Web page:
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                                        Volume. 11907

India’s Republic Day celebrated in Tehran
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c_330_235_16777215_0___images_stories_edim_02_ep1a(7).jpgTEHRAN – A function was held at the Indian Embassy in Tehran on Sunday to commemorate the 65th Republic Day of India.   
 
On January 26, 1950, the Constitution of India, which was adopted on November 26, 1949, came into force, replacing the Government of India Act 1935 as the governing document of the country.      
 
The occasion was celebrated by Indians across the world, including in New Delhi, where a large parade was held to showcase India’s military might and rich cultural diversity. 
 
Japanese Prime Minister Shinzo Abe was the chief guest at India’s Republic Day celebrations in New Delhi, which began with Prime Minister Manmohan Singh paying homage to the martyrs at the Amar Jawan Jyoti at India Gate and observing two minutes of silence in honor of the fallen heroes. 
 
During the celebrations, Indian President Pranab Mukherjee unfurled the Tricolor at Rajpath.  
 
The ceremonies culminated at around noon local time when the national anthem was played and tricolored balloons were released. 
 
The event in Tehran began with a flag ceremony, during which India’s national anthem was sung. 
 
Afterwards, the Indian president’s message to the nation, which was issued on the eve of the celebrations, was read out by Indian Ambassador Shri D.P. Srivastava, and a number of children performed patriotic songs.
 

Democracy is the right of every citizen 
 
In his message, the Indian president praised the country’s achievements in various areas, saying, “For us, the democracy is not a gift, but the fundamental right of every citizen; for those in power democracy is a sacred trust. Those who violate this trust commit sacrilege against the nation.
 
Some cynics may scoff at our commitment to democracy but our democracy has never been betrayed by the people; its fault-lines, where they exist, are the handiwork of those who have made power a gateway to greed. We do feel angry, and rightly so, when we see democratic institutions being weakened by complacency and incompetence. If we hear sometimes an anthem of despair from the street, it is because people feel that a sacred trust is being violated.”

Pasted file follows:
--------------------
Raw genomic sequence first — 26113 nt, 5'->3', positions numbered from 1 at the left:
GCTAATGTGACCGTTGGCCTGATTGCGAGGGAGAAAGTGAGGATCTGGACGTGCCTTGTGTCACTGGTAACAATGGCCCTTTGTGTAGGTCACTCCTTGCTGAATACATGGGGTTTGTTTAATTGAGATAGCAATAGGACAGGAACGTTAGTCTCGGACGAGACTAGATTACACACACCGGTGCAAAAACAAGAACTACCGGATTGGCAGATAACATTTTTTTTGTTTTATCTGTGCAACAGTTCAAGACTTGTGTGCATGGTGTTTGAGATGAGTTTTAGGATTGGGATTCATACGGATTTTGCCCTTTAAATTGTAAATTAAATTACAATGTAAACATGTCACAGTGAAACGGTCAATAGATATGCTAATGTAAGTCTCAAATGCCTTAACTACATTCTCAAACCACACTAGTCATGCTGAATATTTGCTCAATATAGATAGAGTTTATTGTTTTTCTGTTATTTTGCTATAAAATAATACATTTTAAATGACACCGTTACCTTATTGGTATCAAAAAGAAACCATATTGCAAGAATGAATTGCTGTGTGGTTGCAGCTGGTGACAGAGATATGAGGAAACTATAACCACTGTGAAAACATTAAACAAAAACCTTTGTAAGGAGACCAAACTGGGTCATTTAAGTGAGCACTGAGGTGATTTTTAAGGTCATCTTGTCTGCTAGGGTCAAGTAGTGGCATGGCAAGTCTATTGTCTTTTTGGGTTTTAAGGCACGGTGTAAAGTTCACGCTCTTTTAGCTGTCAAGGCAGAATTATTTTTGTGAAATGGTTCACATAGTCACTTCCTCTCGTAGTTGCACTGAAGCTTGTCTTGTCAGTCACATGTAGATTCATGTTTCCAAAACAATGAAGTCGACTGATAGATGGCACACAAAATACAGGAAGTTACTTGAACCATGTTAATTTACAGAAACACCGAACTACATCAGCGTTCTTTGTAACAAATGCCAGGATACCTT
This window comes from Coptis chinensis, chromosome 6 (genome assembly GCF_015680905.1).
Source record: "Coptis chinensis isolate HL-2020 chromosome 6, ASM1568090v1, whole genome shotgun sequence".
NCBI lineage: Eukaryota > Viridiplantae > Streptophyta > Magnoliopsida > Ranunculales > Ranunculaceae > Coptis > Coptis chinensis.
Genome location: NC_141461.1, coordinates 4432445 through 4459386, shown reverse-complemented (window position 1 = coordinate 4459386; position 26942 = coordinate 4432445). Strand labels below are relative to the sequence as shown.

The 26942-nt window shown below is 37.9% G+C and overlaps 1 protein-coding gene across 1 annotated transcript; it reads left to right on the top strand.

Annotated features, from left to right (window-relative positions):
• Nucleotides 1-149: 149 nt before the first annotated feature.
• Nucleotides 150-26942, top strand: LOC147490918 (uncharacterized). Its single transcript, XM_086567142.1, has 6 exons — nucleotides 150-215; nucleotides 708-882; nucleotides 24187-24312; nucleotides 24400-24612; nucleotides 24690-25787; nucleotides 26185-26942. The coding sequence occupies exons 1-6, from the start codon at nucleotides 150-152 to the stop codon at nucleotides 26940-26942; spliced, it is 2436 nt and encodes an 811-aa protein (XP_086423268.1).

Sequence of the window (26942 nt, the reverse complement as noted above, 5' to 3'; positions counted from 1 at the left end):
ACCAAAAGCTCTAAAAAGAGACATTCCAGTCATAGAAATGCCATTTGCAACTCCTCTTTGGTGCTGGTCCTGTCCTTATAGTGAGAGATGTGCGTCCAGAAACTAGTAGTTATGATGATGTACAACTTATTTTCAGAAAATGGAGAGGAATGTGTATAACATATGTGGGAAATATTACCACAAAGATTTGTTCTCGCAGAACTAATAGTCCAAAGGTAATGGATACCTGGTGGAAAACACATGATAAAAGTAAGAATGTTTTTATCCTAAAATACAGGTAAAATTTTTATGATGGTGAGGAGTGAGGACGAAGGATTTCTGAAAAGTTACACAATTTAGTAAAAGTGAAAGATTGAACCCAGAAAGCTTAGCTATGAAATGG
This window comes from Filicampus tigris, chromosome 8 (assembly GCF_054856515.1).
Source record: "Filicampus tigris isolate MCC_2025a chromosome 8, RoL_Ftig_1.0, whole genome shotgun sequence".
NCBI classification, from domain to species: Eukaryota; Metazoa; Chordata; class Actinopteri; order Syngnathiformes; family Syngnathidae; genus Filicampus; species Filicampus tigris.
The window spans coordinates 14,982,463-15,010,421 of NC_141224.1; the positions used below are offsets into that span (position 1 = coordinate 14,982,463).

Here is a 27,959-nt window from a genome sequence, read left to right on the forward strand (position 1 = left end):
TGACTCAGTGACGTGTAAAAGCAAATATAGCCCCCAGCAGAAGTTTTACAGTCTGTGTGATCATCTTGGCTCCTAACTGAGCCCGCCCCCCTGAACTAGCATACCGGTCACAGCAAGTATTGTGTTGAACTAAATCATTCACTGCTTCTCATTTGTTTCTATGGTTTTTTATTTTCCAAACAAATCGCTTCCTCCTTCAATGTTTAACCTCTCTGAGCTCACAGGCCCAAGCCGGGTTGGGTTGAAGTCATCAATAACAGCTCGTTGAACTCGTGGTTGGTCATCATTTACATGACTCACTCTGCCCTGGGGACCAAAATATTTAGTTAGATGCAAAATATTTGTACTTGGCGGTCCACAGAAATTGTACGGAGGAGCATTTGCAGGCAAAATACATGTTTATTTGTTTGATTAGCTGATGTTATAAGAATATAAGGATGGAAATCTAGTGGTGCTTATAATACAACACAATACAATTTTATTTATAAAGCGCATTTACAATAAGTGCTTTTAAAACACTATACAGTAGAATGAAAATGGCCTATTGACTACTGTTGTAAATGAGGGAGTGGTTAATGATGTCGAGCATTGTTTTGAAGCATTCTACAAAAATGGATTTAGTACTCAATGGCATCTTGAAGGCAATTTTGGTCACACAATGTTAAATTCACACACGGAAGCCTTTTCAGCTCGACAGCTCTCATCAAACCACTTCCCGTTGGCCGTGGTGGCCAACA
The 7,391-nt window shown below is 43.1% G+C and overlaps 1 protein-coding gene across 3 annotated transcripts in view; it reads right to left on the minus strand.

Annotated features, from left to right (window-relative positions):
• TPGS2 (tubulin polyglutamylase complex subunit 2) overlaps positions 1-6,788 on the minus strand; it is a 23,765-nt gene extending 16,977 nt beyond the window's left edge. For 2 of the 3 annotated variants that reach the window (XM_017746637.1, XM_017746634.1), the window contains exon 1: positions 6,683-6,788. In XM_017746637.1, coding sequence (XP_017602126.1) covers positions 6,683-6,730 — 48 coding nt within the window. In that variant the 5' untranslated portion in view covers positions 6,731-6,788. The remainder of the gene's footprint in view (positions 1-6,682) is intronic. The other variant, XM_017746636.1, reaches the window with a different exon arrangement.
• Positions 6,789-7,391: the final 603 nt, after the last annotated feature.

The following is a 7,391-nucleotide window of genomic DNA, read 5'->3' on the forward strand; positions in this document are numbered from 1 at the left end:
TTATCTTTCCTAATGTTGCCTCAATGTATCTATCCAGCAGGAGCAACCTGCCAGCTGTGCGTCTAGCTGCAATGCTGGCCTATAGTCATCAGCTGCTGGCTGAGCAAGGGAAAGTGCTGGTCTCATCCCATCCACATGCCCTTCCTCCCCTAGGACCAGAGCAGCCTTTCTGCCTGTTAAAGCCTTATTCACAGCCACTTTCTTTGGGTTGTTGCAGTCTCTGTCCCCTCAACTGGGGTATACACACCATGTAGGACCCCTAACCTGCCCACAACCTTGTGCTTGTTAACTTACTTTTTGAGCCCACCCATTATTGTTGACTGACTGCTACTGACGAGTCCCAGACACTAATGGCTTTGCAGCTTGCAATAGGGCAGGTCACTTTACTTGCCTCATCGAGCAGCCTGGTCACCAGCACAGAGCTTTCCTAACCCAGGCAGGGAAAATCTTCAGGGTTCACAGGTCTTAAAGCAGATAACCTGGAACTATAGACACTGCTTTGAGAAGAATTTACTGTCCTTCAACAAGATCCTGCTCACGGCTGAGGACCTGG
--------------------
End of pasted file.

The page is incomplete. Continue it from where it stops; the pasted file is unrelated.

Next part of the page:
Corruption is a cancer that weakens a state 
 
Mukherjee also said that corruption is a cancer that erodes democracy and weakens the country, adding, “If Indians are enraged, it is because they are witnessing corruption and waste of national resources. If governments do not remove these flaws, voters will remove governments.
 
Equally dangerous is the rise of hypocrisy in public life. Elections do not give any person the license to flirt with illusions. Those who seek the trust of voters must promise only what is possible. Government is not a charity shop. Populist anarchy cannot be a substitute for governance. False promises lead to disillusionment, which gives birth to rage, and that rage has one legitimate target: those in power.
 
This rage will abate only when governments deliver what they were elected to deliver: social and economic progress, not at a snail's pace, but with the speed of a racehorse.” 
 
Elsewhere in his message, the president commented on India’s economic situation and said that the slowdown of the economy in the last two years can be some cause for concern but none for despair. 
 
“The green shoots of revival are already visible. The agricultural growth in the first half of this year has touched 3.6 per cent and rural economy is buoyant.” 
 
“This year, we will witness the 16th General Election to our Lok Sabha. A fractured government, hostage to whimsical opportunists, is always an unhappy eventuality. In 2014, it could be catastrophic. Each one of us is a voter; each one of us has a deep responsibility; we cannot let India down. It is time for introspection and action.” 
 

India should not indulge in the easy option of mindless imitation
 
He also said, “India must find its own solutions to its problems. We must be open to all knowledge; to do otherwise would be to condemn our nation to the misery of a stagnant mire. But we should not indulge in the easy option of mindless imitation, for that can lead us to a garden of weeds. India has the intellectual prowess, the human resource and financial capital to shape a glorious future. We possess a dynamic civil society with an innovative mindset. Our people, whether in villages or cities, share a vibrant, unique consciousness and culture. Our finest assets are human.
 
On education, Mukherjee said that it has been an inseparable part of the Indian experience, noting, “Today, our higher educational infrastructure consists of over 650 universities and 33,000 colleges. The quality of education has to be the focus of our attention now. We can be world leaders in education, if only we discover the will and leadership to take us to that pinnacle.” 
 
Commenting on the upcoming parliamentary elections in India, the president said, “Who wins the coming election is less important than the fact that whosoever wins must have an undiluted commitment to stability, honesty, and the development of India.”  
 
“India's true strength lies in her Republic; in the courage of her commitment, the sagacity of her Constitution, and the patriotism of her people. 1950 saw the birth of our Republic. I am sure that 2014 will be the year of resurgence,” the Indian president concluded. 
 
EP/PA

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